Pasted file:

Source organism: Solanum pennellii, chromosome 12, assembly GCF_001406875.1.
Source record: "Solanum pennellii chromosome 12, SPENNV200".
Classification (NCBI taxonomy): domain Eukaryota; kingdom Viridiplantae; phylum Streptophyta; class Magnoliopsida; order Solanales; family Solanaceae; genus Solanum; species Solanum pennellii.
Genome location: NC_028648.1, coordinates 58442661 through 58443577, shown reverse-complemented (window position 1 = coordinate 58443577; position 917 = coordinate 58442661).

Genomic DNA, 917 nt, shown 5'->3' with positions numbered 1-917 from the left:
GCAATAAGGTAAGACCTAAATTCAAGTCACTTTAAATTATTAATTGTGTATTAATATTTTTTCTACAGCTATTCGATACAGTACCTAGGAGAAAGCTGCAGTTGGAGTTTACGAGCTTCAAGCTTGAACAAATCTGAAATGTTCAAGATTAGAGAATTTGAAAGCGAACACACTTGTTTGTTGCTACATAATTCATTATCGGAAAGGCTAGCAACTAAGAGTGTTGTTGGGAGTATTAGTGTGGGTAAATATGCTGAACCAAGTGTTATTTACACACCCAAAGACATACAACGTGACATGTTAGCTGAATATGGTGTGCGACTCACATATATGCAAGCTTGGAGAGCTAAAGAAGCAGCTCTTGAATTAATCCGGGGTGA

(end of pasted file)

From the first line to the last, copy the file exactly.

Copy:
Source organism: Solanum pennellii, chromosome 12, assembly GCF_001406875.1.
Source record: "Solanum pennellii chromosome 12, SPENNV200".
Classification (NCBI taxonomy): domain Eukaryota; kingdom Viridiplantae; phylum Streptophyta; class Magnoliopsida; order Solanales; family Solanaceae; genus Solanum; species Solanum pennellii.
Genome location: NC_028648.1, coordinates 58442661 through 58443577, shown reverse-complemented (window position 1 = coordinate 58443577; position 917 = coordinate 58442661).

Genomic DNA, 917 nt, shown 5'->3' with positions numbered 1-917 from the left:
GCAATAAGGTAAGACCTAAATTCAAGTCACTTTAAATTATTAATTGTGTATTAATATTTTTTCTACAGCTATTCGATACAGTACCTAGGAGAAAGCTGCAGTTGGAGTTTACGAGCTTCAAGCTTGAACAAATCTGAAATGTTCAAGATTAGAGAATTTGAAAGCGAACACACTTGTTTGTTGCTACATAATTCATTATCGGAAAGGCTAGCAACTAAGAGTGTTGTTGGGAGTATTAGTGTGGGTAAATATGCTGAACCAAGTGTTATTTACACACCCAAAGACATACAACGTGACATGTTAGCTGAATATGGTGTGCGACTCACATATATGCAAGCTTGGAGAGCTAAAGAAGCAGCTCTTGAATTAATCCGGGGTGA